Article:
Location

San Diego, California

Session Start Date

5-24-2010

Session End Date

5-29-2010

Abstract

A team sponsored by the Earthquake Engineering Research Institute (EERI) and the Geoengineering Extreme Event Reconnaissance (GEER) Association carried out a field investigation in conjunction with Honduran colleagues from June 18-23 to document effects of the May 28 earthquake. The EERI-GEER team was invited by Mr. Marco Sandoval, Executive Director of the Comisión Ejecutiva Valle de Sula (CEVS). Mr. Sandoval sent a team of engineers to accompany the EERI-GEER team. The team included experts in structural, geotechnical engineering, as well as in disaster response and recovery. The investigators were supported by EERI: Abdeldjelil Belarbi and GEER: Ronaldo Luna and Kermit Applegate, all from Missouri S&T, Rolla. The CEVS team consisted of Humberto Calderon, Osvaldo Rivera, and Luis Alonso Lopez. Observations of other individuals who visited the earthquake-affected region have also been incorporated in this report. This material is based upon work supported by the National Science Foundation through the GeoEnvironmental Engineering and GeoHazards Mitigation Program under Grant No. CMMI-0825734. Any opinions, findings, and conclusions or recommendations expressed in this material are those of the authors and do not necessarily reflect the views of the NSF. The GEER Association is made possible by the vision and support of the NSF Geoenvironmental Engineering and GeoHazards Mitigation Program Directors: Dr. Richard Fragaszy and the late Dr. Cliff Astill. GEER members also donate their time, talent, and resources to collect time-sensitive field observations of the effects of earthquakes. The EERI efforts were supported through the Learning From Earthquakes (LFE) program which is also funded by the National Science Foundation.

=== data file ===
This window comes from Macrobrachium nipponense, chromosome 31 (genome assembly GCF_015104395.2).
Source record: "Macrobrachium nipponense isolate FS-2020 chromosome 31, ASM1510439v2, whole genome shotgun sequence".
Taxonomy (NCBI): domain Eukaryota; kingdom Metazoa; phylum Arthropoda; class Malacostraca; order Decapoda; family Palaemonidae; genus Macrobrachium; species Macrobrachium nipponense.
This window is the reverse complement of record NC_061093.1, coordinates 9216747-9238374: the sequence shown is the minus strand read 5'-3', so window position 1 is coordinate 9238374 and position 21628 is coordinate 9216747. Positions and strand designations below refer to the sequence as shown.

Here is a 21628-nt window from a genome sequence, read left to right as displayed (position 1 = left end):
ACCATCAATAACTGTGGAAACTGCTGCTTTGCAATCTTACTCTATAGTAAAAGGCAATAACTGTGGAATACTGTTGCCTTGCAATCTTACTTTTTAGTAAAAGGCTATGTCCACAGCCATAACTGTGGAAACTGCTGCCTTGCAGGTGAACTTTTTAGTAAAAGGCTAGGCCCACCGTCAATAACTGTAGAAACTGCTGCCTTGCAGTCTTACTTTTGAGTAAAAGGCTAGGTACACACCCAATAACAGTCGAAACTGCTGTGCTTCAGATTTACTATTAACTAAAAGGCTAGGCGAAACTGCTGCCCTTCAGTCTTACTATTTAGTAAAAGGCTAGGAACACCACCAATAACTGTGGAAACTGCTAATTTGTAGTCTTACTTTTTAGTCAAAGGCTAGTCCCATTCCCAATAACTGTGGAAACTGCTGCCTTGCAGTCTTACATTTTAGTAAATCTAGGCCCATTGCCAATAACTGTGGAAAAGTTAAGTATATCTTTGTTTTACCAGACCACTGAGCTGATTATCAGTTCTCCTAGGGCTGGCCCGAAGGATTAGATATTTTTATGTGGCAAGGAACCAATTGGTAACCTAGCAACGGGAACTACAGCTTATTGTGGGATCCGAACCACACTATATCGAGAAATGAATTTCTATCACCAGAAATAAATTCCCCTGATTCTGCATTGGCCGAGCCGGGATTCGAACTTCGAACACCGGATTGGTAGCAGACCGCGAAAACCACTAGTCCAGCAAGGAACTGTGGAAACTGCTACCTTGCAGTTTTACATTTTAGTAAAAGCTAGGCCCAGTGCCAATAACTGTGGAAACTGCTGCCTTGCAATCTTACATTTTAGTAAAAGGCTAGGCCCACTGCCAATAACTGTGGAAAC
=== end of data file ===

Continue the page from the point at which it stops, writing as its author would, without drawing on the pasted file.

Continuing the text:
Department(s)

Civil, Architectural and Environmental Engineering

Appears In

International Conferences on Recent Advances in Geotechnical Earthquake Engineering and Soil Dynamics

Meeting Name

Fifth Conference

Publisher

Missouri University of Science and Technology

Publication Date

5-24-2010

Document Version

Final Version

Rights

© 2010 Missouri University of Science and Technology, All rights reserved.

Document Type

Article - Conference proceedings

File Type

text

Language

English

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May 24th, 12:00 AM May 29th, 12:00 AM

Reconnaissance Report of the May 28, 2009 Honduras Earthquake, M 7.3

San Diego, California

A team sponsored by the Earthquake Engineering Research Institute (EERI) and the Geoengineering Extreme Event Reconnaissance (GEER) Association carried out a field investigation in conjunction with Honduran colleagues from June 18-23 to document effects of the May 28 earthquake. The EERI-GEER team was invited by Mr. Marco Sandoval, Executive Director of the Comisión Ejecutiva Valle de Sula (CEVS). Mr. Sandoval sent a team of engineers to accompany the EERI-GEER team. The team included experts in structural, geotechnical engineering, as well as in disaster response and recovery. The investigators were supported by EERI: Abdeldjelil Belarbi and GEER: Ronaldo Luna and Kermit Applegate, all from Missouri S&T, Rolla. The CEVS team consisted of Humberto Calderon, Osvaldo Rivera, and Luis Alonso Lopez. Observations of other individuals who visited the earthquake-affected region have also been incorporated in this report. This material is based upon work supported by the National Science Foundation through the GeoEnvironmental Engineering and GeoHazards Mitigation Program under Grant No. CMMI-0825734. Any opinions, findings, and conclusions or recommendations expressed in this material are those of the authors and do not necessarily reflect the views of the NSF. The GEER Association is made possible by the vision and support of the NSF Geoenvironmental Engineering and GeoHazards Mitigation Program Directors: Dr. Richard Fragaszy and the late Dr. Cliff Astill. GEER members also donate their time, talent, and resources to collect time-sensitive field observations of the effects of earthquakes. The EERI efforts were supported through the Learning From Earthquakes (LFE) program which is also funded by the National Science Foundation.